Tales of Hustling in the Digital Economy

Research output: Contribution to conferencePaperResearch


For the workshop I take departure in my ethnographic work following Poshmark Seller Stylists, where over the past 2.5 years I been a participant observer on the app, as well as other digital sites where Seller Stylists hang out, (Facebook, Instagram, Reddit & YouTube). I have also attended the company’s annual two-day conference, Poshfest 2019, in Pheonix AZ, and Poshfest 2020 held online. I explore Poshmark as a site of hustling, pulling threads from its historical understanding, reserved for pool room hustlers, street corner societies, drug dealers and sex workers, to its reincarnation as a neoliberal make-do ideology. Somewhere in between these two meanings is a generative discussion about work which is dirty/stigmatized and criminal versus clean/justified and necessary, and the way platform economies have shifted these meanings through formalizing and celebrating make-do narratives. This becomes especially interesting in a case that is so highly gendered, and when we consider that female hustles have moved from sex work to post-feminist ideology. Hustling, in the way Seller Stylists celebrate it, re-routes precarity into fulfillment, individualizing systemic problems such as student debt, and lack of maternal benefits. This aligns with the labour histories of multi-level marketing, a band aid for systemic challenges which are met through home-based businesses. Poshmark, like its historical counterparts is a type of labour that rather than challenging predominant political economic structures, upholds that which exists outside of it. However, like other forms of digital hustling this sets a dangerous precedent, formalizing this employment relation.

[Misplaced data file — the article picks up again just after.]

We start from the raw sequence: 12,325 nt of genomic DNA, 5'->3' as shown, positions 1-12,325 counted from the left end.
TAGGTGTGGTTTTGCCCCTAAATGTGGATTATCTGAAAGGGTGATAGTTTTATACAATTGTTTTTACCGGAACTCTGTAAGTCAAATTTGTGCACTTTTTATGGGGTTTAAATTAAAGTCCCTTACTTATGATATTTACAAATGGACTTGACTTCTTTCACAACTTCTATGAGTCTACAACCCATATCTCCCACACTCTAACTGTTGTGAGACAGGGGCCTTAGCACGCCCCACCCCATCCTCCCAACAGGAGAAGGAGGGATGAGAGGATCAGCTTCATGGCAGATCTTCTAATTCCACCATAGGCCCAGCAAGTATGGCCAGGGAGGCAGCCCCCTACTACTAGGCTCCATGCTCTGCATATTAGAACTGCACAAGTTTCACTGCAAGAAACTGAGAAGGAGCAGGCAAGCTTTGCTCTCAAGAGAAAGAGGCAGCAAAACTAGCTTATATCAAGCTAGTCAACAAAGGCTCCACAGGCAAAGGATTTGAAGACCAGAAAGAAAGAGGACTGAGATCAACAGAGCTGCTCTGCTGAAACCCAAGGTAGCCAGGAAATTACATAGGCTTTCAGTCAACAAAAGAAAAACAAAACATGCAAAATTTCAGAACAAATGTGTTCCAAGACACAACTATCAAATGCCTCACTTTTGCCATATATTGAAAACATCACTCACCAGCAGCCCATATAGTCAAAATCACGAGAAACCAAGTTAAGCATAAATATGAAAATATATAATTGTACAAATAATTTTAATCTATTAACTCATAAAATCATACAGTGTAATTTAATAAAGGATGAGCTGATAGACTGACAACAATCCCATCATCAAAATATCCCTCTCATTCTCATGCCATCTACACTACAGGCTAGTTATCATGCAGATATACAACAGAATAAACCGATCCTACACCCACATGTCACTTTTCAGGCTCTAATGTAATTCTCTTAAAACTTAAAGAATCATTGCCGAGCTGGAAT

Original languageEnglish
Publication date2021
Number of pages20
Publication statusPublished - 2021
EventThe Hustle Economy: Race, Gender and Digital Entrepreneurship - WWW
Duration: 20 May 202120 May 2021


WorkshopThe Hustle Economy
Internet address

Cite this